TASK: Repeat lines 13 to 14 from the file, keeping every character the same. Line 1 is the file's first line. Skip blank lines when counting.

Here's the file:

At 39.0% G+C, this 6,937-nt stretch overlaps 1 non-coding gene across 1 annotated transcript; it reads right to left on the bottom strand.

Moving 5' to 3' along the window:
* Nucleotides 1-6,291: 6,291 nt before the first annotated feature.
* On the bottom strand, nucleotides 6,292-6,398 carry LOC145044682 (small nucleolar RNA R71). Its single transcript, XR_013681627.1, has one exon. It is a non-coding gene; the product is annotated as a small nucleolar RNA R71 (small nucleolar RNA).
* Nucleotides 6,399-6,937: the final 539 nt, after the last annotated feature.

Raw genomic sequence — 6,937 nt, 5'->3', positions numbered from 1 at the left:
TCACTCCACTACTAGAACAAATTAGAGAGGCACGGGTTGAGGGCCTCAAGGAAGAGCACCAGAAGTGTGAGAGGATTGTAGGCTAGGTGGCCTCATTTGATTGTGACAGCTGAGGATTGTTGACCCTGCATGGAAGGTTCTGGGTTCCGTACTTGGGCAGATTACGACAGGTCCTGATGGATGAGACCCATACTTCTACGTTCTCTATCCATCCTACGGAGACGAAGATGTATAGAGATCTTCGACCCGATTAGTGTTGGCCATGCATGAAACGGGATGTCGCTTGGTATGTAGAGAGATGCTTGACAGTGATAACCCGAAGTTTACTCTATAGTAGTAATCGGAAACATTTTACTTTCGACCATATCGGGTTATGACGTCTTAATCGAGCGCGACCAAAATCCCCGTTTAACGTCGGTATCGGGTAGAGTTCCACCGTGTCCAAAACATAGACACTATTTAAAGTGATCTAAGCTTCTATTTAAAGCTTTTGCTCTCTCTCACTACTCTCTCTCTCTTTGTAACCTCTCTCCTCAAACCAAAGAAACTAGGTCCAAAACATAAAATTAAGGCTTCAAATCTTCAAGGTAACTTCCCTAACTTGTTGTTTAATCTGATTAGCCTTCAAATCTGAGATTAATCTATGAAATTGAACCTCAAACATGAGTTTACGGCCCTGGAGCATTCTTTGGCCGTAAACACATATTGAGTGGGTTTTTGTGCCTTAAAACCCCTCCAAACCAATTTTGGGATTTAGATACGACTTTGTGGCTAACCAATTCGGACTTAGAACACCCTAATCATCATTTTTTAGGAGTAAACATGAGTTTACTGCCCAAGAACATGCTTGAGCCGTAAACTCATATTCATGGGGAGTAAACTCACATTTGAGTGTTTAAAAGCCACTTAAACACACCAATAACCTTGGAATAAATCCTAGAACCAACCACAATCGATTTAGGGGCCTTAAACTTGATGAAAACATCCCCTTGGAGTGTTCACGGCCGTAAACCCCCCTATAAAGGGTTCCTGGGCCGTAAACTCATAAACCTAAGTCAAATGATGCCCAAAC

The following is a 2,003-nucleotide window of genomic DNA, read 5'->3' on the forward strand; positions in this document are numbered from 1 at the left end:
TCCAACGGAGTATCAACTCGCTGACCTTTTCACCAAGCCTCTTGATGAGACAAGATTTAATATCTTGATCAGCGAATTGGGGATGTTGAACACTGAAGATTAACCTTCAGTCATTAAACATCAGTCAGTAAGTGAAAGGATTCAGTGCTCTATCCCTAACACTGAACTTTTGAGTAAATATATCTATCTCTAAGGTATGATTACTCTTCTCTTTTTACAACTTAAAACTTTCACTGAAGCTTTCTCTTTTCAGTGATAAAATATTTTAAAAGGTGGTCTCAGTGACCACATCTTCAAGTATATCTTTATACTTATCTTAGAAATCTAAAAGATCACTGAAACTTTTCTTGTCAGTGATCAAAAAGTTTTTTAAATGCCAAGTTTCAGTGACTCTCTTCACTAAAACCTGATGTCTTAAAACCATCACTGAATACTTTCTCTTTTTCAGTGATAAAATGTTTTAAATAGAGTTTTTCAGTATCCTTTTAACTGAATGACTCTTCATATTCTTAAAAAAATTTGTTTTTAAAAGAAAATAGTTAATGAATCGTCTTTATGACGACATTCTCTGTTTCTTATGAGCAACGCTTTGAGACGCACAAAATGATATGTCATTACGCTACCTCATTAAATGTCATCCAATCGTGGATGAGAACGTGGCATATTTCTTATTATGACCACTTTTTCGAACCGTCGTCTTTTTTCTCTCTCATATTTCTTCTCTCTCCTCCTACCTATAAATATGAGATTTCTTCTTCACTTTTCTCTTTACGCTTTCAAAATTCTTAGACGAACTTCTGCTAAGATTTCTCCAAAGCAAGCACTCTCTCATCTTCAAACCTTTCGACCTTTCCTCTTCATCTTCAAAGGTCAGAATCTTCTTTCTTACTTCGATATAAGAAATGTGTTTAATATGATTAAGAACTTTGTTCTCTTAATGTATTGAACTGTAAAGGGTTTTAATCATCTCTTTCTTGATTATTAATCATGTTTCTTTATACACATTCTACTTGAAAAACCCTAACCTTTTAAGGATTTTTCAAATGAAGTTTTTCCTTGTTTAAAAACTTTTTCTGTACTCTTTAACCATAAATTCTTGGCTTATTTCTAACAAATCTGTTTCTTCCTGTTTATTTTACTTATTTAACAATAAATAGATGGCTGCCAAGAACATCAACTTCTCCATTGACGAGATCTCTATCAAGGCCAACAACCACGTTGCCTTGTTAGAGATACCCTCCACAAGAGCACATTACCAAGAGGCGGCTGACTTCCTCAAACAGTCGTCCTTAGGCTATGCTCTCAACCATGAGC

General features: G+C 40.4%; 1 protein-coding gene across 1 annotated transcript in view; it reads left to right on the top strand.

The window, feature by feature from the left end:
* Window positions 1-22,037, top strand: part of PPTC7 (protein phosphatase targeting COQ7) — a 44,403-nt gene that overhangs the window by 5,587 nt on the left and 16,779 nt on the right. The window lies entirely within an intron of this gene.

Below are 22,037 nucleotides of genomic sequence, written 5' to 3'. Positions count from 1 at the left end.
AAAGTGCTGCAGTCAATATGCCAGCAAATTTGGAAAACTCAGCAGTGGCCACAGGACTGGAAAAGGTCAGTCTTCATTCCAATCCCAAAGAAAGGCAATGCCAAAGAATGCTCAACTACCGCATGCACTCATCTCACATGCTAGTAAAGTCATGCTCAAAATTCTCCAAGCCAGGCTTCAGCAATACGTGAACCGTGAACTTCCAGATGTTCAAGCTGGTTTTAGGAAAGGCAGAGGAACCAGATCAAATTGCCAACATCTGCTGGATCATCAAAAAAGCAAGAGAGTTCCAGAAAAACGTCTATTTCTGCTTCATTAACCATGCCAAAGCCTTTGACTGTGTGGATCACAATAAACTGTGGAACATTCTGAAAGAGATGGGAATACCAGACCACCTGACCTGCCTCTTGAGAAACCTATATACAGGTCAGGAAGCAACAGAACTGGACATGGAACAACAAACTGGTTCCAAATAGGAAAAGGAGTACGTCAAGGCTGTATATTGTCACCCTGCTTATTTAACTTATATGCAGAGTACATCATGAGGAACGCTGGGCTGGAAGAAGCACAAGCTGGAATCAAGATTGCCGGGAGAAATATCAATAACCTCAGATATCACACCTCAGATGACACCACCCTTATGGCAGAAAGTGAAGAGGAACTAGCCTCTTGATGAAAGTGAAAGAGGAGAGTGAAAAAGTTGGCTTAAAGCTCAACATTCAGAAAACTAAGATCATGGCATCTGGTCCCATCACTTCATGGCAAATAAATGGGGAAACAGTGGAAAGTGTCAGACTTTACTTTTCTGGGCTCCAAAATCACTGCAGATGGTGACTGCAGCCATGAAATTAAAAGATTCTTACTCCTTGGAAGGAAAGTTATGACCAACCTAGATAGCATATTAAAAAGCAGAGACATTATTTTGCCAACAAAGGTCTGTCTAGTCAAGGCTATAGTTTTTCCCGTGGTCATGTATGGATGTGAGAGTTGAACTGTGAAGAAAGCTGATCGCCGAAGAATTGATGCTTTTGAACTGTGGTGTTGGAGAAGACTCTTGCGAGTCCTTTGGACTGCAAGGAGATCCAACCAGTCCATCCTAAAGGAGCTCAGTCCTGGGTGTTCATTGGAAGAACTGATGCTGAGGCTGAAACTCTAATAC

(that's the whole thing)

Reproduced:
Below are 22,037 nucleotides of genomic sequence, written 5' to 3'. Positions count from 1 at the left end.
AAAGTGCTGCAGTCAATATGCCAGCAAATTTGGAAAACTCAGCAGTGGCCACAGGACTGGAAAAGGTCAGTCTTCATTCCAATCCCAAAGAAAGGCAATGCCAAAGAATGCTCAACTACCGCATGCACTCATCTCACATGCTAGTAAAGTCATGCTCAAAATTCTCCAAGCCAGGCTTCAGCAATACGTGAACCGTGAACTTCCAGATGTTCAAGCTGGTTTTAGGAAAGGCAGAGGAACCAGATCAAATTGCCAACATCTGCTGGATCATCAAAAAAGCAAGAGAGTTCCAGAAAAACGTCTATTTCTGCTTCATTAACCATGCCAAAGCCTTTGACTGTGTGGATCACAATAAACTGTGGAACATTCTGAAAGAGATGGGAATACCAGACCACCTGACCTGCCTCTTGAGAAACCTATATACAGGTCAGGAAGCAACAGAACTGGACATGGAACAACAAACTGGTTCCAAATAGGAAAAGGAGTACGTCAAGGCTGTATATTGTCACCCTGCTTATTTAACTTATATGCAGAGTACATCATGAGGAACGCTGGGCTGGAAGAAGCACAAGCTGGAATCAAGATTGCCGGGAGAAATATCAATAACCTCAGATATCACACCTCAGATGACACCACCCTTATGGCAGAAAGTGAAGAGGAACTAGCCTCTTGATGAAAGTGAAAGAGGAGAGTGAAAAAGTTGGCTTAAAGCTCAACATTCAGAAAACTAAGATCATGGCATCTGGTCCCATCACTTCATGGCAAATAAATGGGGAAACAGTGGAAAGTGTCAGACTTTACTTTTCTGGGCTCCAAAATCACTGCAGATGGTGACTGCAGCCATGAAATTAAAAGATTCTTACTCCTTGGAAGGAAAGTTATGACCAACCTAGATAGCATATTAAAAAGCAGAGACATTATTTTGCCAACAAAGGTCTGTCTAGTCAAGGCTATAGTTTTTCCCGTGGTCATGTATGGATGTGAGAGTTGAACTGTGAAGAAAGCTGATCGCCGAAGAATTGATGCTTTTGAACTGTGGTGTTGGAGAAGACTCTTGCGAGTCCTTTGGACTGCAAGGAGATCCAACCAGTCCATCCTAAAGGAGCTCAGTCCTGGGTGTTCATTGGAAGAACTGATGCTGAGGCTGAAACTCTAATAC